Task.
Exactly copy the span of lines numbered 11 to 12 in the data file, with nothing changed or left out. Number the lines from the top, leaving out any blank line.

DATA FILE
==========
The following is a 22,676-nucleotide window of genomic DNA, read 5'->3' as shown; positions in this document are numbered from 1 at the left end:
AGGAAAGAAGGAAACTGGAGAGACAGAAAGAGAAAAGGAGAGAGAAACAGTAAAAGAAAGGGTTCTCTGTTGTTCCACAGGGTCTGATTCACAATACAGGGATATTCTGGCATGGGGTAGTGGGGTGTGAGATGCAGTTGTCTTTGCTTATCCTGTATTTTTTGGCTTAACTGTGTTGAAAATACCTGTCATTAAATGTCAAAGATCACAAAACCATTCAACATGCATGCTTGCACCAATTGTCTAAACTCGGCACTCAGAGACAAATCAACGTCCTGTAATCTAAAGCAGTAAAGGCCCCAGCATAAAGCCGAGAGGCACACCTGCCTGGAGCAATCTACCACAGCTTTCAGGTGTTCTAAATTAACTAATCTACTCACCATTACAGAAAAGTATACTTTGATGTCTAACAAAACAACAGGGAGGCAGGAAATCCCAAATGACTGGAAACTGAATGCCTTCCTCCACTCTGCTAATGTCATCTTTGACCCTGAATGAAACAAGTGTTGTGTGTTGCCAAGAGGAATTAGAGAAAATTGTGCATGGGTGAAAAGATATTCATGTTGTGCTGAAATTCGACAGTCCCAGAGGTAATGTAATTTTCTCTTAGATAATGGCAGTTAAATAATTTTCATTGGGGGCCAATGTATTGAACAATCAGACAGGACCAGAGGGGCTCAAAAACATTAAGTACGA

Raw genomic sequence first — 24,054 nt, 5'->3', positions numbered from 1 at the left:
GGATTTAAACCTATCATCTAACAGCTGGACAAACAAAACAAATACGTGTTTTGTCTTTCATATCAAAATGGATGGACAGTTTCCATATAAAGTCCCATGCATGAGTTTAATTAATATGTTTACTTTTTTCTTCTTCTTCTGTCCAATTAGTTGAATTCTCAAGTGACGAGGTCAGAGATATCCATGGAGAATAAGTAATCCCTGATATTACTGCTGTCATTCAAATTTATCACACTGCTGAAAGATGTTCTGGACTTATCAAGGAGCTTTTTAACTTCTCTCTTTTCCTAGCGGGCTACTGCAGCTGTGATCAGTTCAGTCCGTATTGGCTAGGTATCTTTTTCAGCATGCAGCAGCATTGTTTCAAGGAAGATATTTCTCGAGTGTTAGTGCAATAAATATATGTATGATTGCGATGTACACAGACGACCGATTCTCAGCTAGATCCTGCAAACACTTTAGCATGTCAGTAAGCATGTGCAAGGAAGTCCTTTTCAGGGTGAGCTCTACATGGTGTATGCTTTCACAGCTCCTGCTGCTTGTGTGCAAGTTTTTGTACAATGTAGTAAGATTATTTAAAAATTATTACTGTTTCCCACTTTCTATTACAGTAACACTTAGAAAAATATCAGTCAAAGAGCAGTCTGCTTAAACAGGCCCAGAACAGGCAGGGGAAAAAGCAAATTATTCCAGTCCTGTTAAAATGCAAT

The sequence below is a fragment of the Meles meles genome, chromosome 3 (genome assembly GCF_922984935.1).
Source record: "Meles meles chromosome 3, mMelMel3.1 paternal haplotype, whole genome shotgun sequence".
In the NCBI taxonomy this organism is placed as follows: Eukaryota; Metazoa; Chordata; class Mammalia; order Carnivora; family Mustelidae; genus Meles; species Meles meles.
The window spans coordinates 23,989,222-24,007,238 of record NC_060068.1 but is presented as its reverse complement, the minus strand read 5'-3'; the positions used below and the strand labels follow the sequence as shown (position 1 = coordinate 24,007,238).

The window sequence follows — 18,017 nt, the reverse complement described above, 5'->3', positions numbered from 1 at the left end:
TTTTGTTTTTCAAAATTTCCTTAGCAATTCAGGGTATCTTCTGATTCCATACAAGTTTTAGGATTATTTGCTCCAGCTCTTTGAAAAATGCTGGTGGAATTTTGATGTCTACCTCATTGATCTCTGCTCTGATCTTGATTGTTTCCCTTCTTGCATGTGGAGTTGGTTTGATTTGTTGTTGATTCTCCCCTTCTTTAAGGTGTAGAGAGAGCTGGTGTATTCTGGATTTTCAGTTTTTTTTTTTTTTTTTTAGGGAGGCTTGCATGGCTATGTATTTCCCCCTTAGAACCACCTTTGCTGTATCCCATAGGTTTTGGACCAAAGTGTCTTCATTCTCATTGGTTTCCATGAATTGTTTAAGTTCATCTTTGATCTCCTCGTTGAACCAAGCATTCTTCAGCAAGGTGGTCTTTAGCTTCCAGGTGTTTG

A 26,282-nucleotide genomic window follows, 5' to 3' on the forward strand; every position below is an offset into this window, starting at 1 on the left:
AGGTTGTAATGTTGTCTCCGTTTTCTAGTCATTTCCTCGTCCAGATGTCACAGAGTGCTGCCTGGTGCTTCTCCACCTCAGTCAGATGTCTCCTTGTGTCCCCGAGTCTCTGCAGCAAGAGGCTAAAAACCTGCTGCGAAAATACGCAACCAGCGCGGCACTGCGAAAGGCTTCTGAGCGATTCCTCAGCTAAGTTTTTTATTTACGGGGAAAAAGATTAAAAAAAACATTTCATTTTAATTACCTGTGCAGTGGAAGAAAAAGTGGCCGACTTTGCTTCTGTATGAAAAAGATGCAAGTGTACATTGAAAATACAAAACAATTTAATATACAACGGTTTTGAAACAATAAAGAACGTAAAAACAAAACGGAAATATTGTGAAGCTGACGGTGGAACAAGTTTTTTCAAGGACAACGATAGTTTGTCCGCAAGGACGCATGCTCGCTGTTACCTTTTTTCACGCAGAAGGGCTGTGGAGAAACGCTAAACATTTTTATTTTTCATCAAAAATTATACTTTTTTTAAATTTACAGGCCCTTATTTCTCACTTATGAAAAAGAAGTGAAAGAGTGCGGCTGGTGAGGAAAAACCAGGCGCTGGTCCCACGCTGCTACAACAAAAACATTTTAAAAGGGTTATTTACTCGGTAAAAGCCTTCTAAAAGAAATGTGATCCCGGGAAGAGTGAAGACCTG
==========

A 26,282-nucleotide genomic window follows, 5' to 3' on the forward strand; every position below is an offset into this window, starting at 1 on the left:
AGGTTGTAATGTTGTCTCCGTTTTCTAGTCATTTCCTCGTCCAGATGTCACAGAGTGCTGCCTGGTGCTTCTCCACCTCAGTCAGATGTCTCCTTGTGTCCCCGAGTCTCTGCAGCAAGAGGCTAAAAACCTGCTGCGAAAATACGCAACCAGCGCGGCACTGCGAAAGGCTTCTGAGCGATTCCTCAGCTAAGTTTTTTATTTACGGGGAAAAAGATTAAAAAAAACATTTCATTTTAATTACCTGTGCAGTGGAAGAAAAAGTGGCCGACTTTGCTTCTGTATGAAAAAGATGCAAGTGTACATTGAAAATACAAAACAATTTAATATACAACGGTTTTGAAACAATAAAGAACGTAAAAACAAAACGGAAATATTGTGAAGCTGACGGTGGAACAAGTTTTTTCAAGGACAACGATAGTTTGTCCGCAAGGACGCATGCTCGCTGTTACCTTTTTTCACGCAGAAGGGCTGTGGAGAAACGCTAAACATTTTTATTTTTCATCAAAAATTATACTTTTTTTAAATTTACAGGCCCTTATTTCTCACTTATGAAAAAGAAGTGAAAGAGTGCGGCTGGTGAGGAAAAACCAGGCGCTGGTCCCACGCTGCTACAACAAAAACATTTTAAAAGGGTTATTTACTCGGTAAAAGCCTTCTAAAAGAAATGTGATCCCGGGAAGAGTGAAGACCTG